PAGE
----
DSC_5037_3 Aloha from Karen

Next week I’ll be teaching at the Florida Christian Writers Conference. Preparing to go is also a time I reflect on all that happened over the years of attending conferences. Amazingly, it’s been short, quick chats that led to many books.That’s a good reminder to connect with anyone, and make the most of every opportunity.

Let me share a few of those past chats and what happened.

At my fist big conference, I talked with a young pastor who had a book idea. We told one another briefly about our ideas. Two years later I saw him, Kent Crockett. His book had been published. I had a published (911 Handbook) book also, but not the one I shared with him. He recalled my proposal and thought his editor might like it. I gave him a one-sheet overview about that book idea. Yes, his editor liked it and published it (Family Devotional Builders).

At another conference, I sat with an editor at dinner who shared about a new book division the publisher had started. She envisioned doing  books that would compete with American Girl, but be Christian. I quickly thought of an idea and pitched it. She asked me to write it as a proposal and send it. Once I mailed it the publisher she decided to have me do two books and those have sold well for years (God’s Girls 1 and 2) and two others are due out within the year.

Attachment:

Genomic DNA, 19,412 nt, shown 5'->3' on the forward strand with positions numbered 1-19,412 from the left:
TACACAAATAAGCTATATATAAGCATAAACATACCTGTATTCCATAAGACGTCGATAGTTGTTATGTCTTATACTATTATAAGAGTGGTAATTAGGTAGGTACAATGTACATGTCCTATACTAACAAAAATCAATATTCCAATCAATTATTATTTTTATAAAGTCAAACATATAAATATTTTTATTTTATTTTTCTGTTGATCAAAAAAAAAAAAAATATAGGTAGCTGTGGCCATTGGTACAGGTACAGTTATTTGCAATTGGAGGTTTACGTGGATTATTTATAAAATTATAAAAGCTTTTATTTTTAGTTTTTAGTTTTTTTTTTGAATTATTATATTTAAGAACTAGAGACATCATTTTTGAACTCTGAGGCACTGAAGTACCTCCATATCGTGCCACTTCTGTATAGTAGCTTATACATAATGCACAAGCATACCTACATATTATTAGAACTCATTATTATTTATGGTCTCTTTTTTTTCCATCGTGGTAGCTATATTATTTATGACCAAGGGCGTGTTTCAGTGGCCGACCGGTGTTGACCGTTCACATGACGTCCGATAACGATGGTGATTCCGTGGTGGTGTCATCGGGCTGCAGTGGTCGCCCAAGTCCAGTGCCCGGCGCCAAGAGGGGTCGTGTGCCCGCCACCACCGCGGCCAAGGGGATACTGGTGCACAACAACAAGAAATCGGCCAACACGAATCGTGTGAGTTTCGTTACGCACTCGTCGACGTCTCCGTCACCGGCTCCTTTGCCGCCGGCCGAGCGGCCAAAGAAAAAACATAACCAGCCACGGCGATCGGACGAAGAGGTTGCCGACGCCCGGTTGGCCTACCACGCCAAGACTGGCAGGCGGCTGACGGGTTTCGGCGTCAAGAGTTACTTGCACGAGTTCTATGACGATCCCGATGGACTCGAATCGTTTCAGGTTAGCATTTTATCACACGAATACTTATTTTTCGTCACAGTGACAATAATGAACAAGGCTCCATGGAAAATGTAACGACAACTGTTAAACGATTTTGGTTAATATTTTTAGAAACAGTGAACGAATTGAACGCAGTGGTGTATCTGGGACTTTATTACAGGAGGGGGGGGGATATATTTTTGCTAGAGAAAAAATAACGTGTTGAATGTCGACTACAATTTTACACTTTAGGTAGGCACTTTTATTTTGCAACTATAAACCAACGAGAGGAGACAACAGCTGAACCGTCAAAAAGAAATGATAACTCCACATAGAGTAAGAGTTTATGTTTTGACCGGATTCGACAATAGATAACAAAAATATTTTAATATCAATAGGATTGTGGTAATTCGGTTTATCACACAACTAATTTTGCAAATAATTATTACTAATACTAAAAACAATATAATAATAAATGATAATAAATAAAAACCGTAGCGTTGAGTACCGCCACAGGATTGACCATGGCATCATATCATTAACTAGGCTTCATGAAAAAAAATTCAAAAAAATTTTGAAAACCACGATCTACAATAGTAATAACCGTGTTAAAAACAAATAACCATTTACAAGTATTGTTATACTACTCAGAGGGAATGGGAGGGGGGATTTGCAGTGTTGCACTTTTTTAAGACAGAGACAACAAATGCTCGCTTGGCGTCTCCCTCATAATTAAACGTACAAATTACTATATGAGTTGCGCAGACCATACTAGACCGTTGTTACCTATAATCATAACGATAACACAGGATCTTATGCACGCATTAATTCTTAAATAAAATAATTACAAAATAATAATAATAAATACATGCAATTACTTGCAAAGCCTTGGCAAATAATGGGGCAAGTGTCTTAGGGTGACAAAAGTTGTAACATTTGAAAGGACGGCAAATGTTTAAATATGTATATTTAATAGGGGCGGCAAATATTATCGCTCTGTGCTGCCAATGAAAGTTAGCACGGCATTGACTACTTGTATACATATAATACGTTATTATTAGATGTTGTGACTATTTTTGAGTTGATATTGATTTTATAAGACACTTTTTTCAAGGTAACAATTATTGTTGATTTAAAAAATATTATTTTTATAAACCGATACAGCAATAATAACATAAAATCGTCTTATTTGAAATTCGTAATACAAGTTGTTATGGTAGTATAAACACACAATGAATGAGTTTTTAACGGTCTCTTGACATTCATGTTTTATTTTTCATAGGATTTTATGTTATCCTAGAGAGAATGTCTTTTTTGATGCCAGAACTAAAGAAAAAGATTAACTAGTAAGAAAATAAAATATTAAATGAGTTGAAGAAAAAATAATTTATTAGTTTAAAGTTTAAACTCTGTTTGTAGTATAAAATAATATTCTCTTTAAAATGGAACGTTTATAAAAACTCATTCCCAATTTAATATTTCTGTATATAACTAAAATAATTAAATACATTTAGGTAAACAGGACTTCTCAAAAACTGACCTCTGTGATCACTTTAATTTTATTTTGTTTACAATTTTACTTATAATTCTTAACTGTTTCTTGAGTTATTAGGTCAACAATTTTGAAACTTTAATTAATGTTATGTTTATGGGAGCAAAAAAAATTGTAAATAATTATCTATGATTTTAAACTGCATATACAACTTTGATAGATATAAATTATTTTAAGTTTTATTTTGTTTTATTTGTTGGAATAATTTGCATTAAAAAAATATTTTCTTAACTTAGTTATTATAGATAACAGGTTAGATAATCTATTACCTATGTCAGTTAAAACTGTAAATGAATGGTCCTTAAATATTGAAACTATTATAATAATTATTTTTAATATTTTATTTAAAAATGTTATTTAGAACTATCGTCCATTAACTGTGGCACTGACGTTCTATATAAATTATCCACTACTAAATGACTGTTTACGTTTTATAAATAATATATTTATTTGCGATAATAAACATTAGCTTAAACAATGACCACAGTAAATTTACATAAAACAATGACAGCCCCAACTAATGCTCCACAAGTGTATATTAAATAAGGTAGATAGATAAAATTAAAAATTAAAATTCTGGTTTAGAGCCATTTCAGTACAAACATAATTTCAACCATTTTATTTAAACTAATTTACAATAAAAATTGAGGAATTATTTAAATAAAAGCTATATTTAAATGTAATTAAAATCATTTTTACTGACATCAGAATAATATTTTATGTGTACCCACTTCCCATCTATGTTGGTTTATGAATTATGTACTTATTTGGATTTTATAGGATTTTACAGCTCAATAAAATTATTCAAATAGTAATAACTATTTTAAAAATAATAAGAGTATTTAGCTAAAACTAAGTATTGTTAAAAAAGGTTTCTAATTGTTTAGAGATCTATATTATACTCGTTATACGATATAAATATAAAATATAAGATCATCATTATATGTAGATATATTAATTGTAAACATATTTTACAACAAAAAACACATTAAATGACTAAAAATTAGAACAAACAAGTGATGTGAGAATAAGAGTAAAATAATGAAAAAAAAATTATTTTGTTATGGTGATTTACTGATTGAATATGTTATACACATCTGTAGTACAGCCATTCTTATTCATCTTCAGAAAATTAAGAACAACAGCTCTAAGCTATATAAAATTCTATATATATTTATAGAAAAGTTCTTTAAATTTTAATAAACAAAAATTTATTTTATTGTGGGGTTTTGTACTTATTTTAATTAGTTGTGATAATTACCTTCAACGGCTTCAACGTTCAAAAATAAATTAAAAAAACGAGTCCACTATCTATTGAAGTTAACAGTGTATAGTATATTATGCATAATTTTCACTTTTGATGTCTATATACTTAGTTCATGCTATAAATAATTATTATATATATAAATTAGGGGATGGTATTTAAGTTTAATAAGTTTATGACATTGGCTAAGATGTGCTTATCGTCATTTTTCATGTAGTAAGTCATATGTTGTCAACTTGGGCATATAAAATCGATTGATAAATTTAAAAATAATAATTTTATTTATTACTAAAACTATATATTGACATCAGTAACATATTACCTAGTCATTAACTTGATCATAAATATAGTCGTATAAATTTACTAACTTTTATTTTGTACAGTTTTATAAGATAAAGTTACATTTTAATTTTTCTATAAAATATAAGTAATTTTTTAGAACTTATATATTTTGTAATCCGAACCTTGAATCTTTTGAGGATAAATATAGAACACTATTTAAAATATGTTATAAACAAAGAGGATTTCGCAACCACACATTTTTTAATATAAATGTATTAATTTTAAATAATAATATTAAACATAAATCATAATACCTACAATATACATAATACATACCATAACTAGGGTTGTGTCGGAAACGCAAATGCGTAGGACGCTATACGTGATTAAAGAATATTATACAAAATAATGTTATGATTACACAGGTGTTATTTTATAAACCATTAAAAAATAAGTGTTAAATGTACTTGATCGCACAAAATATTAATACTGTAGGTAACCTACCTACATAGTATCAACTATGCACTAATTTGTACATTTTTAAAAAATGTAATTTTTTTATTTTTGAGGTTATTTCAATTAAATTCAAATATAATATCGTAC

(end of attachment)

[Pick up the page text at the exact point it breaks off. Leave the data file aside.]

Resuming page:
Last year I spoke with an editor who had turned down a proposal (they had published two of my books in the past). We chatted and he mentioned I might want to try and write for their God and Country division. I had never considered that division, and quickly thought it would have to match my passion of writing for families. I said a quick prayer, thought of an idea, and mentioned it. He liked my idea but we had no more time to chat other than I said I had to complete my current book with another publisher before I could write a proposal. Months later I wrote the proposal, showed it to the same editor at a different conference, and within a month had a contract.

Not one of these books were my focus at the conferences I attended at those times. I simply responded to ideas and opportunities, then followed up. It amazes me that editors state that over half of attendees never follow through with sending in a proposal after getting a nod to submit it. I’m not sure how many ideas are tossed around and never grabbed and developed into proposals.

Conferences are places that inspire creative thinking and new ideas. They are places where editors sometimes express their whims of what they’d like to see in a book.


respond, and

follow up.

Greet me at the conference if you attend!

Karen’s website



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